Finding a new doctor should be on your list of things to do when planning a move, especially if you have children or any pre-existing conditions. This is not a fun task and few people will say they actually look forward to doing it, but it must be done. Should you just pick someone out of the phone book, or ask neighbors, coworkers and even your movers for referrals? Well, referrals do give you a place to start, but there are certain questions you should be asking to make your decision.
What type of doctor do you need?
This simple question will narrow down your section quite a bit. Do you need a primary care physician for checkups and visits for the cold and flu, or do you need a specialist for conditions like rheumatoid arthritis, cancer, diabetes, multiple sclerosis etc.?
Is the doctor in good standing with the state licensing agency?
Administrations in Medicine and other sites operated by state medical licensing boards can supply you with your answers here. It is very important to find out if the doctor has had any criminal charges filed against them or received any disciplinary actions.
Where is the practice?
Whichever city you live in, location is everything. This is especially true if you are relying on public transportation, which most people do. You want to make sure you can easily get there. Keep in mind, you don’t want to switch subways three times when you have the flu and can barely walk. If you do have a car, make sure that they offer plenty of free parking. You don’t want to have a circle the block a dozen times either.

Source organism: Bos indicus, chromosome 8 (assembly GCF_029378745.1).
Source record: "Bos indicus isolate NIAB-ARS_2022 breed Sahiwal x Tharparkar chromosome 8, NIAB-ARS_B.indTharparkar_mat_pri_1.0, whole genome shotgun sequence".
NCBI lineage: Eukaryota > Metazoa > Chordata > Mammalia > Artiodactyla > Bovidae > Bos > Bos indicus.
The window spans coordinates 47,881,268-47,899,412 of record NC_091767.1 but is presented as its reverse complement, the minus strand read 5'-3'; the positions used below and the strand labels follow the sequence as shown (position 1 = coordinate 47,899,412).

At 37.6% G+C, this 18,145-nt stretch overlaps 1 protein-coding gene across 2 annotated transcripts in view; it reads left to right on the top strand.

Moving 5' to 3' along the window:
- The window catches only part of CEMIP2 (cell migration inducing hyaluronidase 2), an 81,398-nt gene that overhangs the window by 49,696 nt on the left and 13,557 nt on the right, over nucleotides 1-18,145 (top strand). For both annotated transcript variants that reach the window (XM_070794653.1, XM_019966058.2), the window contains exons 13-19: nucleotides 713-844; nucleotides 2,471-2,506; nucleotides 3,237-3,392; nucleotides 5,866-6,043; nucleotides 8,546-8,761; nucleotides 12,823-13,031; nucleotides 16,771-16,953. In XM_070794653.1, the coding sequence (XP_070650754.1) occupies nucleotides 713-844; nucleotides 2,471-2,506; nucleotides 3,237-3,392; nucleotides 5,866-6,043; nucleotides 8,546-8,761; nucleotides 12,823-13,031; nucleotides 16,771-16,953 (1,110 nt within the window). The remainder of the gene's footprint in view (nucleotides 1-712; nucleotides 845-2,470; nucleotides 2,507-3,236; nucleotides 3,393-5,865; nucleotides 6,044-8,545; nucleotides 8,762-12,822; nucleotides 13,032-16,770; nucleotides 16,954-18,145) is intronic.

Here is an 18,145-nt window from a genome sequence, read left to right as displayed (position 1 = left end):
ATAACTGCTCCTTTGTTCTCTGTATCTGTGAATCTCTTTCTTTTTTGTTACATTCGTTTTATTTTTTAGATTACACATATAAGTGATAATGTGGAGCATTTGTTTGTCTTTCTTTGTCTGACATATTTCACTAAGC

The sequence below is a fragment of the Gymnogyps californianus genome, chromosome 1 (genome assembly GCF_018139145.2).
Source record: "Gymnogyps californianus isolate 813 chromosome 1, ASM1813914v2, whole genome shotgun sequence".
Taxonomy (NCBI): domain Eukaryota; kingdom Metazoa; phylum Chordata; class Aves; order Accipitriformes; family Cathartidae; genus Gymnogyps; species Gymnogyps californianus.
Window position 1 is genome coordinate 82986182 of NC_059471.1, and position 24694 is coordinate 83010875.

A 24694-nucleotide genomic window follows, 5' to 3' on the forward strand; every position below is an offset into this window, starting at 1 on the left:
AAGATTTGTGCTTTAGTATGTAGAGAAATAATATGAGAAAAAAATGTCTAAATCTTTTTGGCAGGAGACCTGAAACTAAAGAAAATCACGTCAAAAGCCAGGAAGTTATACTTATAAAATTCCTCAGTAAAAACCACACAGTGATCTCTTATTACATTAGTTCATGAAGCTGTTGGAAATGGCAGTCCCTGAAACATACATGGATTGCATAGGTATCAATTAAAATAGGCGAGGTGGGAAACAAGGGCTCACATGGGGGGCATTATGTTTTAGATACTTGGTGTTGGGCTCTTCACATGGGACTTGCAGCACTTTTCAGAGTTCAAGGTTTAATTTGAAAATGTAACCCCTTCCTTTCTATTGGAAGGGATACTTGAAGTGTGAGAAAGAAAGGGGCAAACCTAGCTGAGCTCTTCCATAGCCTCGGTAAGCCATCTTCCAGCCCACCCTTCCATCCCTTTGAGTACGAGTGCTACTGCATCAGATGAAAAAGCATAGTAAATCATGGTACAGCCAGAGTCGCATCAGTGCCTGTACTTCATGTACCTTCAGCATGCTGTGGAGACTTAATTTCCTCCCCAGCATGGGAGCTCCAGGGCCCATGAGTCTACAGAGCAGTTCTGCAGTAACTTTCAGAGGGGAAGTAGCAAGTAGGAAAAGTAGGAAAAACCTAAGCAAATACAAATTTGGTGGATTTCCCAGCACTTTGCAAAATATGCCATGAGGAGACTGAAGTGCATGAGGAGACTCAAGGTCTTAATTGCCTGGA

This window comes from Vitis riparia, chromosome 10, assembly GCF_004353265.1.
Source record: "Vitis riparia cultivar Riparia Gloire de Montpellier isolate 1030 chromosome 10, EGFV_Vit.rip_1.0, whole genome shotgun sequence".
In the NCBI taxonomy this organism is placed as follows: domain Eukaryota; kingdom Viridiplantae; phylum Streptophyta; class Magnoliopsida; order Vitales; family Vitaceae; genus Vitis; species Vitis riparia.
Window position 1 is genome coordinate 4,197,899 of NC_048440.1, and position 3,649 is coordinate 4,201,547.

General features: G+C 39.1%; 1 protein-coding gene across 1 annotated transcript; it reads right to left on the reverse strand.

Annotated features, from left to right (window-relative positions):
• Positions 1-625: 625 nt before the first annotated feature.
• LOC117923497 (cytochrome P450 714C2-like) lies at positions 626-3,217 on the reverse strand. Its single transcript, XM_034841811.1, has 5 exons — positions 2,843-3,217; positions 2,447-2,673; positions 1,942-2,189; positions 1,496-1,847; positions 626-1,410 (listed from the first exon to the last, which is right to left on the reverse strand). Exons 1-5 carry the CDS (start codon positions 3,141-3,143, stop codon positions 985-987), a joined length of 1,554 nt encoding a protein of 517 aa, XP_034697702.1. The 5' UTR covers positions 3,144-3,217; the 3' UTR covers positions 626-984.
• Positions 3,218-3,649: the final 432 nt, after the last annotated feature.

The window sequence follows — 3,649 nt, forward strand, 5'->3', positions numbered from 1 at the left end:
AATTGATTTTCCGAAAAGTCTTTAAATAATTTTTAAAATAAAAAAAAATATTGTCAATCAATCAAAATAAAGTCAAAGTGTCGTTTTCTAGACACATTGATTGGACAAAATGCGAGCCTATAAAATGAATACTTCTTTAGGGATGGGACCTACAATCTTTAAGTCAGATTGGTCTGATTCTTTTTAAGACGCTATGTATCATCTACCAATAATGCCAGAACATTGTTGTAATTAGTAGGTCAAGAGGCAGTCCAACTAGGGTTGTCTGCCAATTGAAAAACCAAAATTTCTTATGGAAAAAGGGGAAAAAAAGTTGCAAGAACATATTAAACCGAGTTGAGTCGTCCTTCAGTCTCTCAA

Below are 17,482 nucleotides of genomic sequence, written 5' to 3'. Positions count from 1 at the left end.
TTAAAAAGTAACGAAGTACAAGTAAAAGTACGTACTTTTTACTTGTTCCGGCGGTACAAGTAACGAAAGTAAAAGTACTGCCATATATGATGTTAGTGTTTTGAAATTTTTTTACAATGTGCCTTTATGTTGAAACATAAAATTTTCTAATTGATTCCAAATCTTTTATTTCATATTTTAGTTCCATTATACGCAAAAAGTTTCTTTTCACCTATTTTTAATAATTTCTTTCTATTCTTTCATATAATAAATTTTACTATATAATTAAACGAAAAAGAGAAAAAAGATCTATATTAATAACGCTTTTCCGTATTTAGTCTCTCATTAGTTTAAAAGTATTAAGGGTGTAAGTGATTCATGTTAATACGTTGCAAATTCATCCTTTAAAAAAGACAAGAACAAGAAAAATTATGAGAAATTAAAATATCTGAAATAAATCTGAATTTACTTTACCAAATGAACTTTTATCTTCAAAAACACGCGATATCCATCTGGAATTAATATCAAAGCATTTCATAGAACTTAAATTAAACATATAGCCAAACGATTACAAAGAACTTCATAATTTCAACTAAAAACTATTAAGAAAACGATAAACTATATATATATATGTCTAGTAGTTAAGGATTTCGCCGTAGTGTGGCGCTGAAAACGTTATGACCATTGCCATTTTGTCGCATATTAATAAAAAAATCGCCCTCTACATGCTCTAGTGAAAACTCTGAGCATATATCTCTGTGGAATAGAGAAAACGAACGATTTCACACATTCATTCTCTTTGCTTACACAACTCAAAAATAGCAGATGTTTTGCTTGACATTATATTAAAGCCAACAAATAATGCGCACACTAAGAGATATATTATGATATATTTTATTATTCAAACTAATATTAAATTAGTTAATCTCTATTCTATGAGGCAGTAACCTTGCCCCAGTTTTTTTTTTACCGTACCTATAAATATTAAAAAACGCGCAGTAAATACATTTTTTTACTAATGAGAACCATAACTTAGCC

Does the office have a long wait?
If you feel sick on a Monday, are you going to have to suffer until Friday to be seen by a doctor, or do they leave slots open for urgent situations?
What are their hours?
Depending on your work schedule, you may want to make sure the doctor offers one day with extended hours. Weekend hours would obviously be a huge bonus too.
Will the office handle processing insurance claims for you?
This is a very important question to ask. You want to know if you will have to pay up front and then file the claim on your own to be reimbursed. Depending on your unique situation, this could be quite inconvenient for you. Not to mention, if you live paycheck to paycheck, there are rarely extra funds lying around for these types of emergencies.
Who is the fill-in doctor in the event of an absence?
If the doctor is sick or has some type of family emergency, who comes in to care for patients during this absence? You may want to look at their credentials as well.
Is the staff friendly?
If you asked your coworkers or movers for a referral, they can likely tell you if the office staff is pleasant, even if they can’t supply you with any other answers. Don’t be afraid to just pop in a doctor’s office and see how you are treated, and don’t think twice about going elsewhere if you are not happy with the results.